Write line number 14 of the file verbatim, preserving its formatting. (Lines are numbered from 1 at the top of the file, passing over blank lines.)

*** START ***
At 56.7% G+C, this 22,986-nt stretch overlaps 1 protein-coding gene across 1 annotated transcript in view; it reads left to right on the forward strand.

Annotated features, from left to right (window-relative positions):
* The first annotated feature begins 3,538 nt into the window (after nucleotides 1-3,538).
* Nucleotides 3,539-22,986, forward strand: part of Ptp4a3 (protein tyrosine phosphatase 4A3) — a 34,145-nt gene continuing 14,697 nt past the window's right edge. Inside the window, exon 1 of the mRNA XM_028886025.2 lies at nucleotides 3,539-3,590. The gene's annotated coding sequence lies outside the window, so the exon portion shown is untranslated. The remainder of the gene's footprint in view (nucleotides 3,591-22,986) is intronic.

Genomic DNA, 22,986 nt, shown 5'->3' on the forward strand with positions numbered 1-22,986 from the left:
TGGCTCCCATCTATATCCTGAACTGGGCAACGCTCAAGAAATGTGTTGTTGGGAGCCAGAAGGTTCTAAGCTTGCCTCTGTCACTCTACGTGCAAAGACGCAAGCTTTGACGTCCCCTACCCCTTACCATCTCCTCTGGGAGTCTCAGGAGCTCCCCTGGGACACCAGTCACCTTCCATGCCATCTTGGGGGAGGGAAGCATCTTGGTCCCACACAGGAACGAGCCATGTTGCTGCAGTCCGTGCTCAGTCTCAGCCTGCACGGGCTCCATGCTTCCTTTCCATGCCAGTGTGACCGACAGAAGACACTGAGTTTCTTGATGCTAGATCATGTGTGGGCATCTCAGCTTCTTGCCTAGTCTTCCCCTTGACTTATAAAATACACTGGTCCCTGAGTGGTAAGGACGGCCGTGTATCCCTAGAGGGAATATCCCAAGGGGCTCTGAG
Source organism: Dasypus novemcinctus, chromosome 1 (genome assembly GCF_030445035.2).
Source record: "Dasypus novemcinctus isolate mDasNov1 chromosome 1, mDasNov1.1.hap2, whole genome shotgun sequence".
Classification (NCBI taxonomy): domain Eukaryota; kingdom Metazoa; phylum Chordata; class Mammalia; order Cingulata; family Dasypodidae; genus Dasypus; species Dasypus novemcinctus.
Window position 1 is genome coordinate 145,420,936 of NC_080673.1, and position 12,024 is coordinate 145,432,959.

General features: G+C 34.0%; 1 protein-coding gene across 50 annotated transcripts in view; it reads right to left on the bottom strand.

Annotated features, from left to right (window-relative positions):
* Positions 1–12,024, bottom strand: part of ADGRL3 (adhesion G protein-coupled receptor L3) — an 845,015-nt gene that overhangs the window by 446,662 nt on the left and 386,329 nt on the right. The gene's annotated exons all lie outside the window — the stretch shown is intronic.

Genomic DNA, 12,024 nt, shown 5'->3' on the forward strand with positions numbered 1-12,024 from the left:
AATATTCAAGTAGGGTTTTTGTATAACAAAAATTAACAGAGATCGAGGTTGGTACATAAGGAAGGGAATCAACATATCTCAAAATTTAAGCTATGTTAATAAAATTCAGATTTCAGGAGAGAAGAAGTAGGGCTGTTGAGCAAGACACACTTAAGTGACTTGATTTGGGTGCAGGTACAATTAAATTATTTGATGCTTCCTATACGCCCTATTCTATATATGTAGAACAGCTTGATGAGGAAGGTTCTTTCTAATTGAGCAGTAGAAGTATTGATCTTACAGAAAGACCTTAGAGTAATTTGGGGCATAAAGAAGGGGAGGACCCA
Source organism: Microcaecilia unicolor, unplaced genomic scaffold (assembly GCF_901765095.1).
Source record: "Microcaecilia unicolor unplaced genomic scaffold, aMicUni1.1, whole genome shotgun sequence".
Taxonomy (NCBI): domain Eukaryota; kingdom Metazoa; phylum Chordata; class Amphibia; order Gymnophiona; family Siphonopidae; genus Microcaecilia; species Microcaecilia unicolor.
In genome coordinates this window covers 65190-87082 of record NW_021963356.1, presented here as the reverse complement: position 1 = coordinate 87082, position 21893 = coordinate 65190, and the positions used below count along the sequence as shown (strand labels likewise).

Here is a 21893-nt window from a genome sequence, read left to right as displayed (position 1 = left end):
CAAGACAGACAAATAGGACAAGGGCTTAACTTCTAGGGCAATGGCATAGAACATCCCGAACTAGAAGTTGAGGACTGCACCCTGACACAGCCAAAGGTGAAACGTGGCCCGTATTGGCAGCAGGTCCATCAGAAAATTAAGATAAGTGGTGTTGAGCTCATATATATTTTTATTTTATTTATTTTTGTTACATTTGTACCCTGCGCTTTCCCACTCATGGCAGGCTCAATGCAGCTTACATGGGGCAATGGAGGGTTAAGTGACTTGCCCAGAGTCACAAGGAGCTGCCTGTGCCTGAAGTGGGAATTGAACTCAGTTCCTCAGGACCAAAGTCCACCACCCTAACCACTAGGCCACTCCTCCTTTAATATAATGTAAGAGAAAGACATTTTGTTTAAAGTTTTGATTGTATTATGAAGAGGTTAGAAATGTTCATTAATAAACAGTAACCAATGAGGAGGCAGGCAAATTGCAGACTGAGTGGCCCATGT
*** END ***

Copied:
Genomic DNA, 12,024 nt, shown 5'->3' on the forward strand with positions numbered 1-12,024 from the left: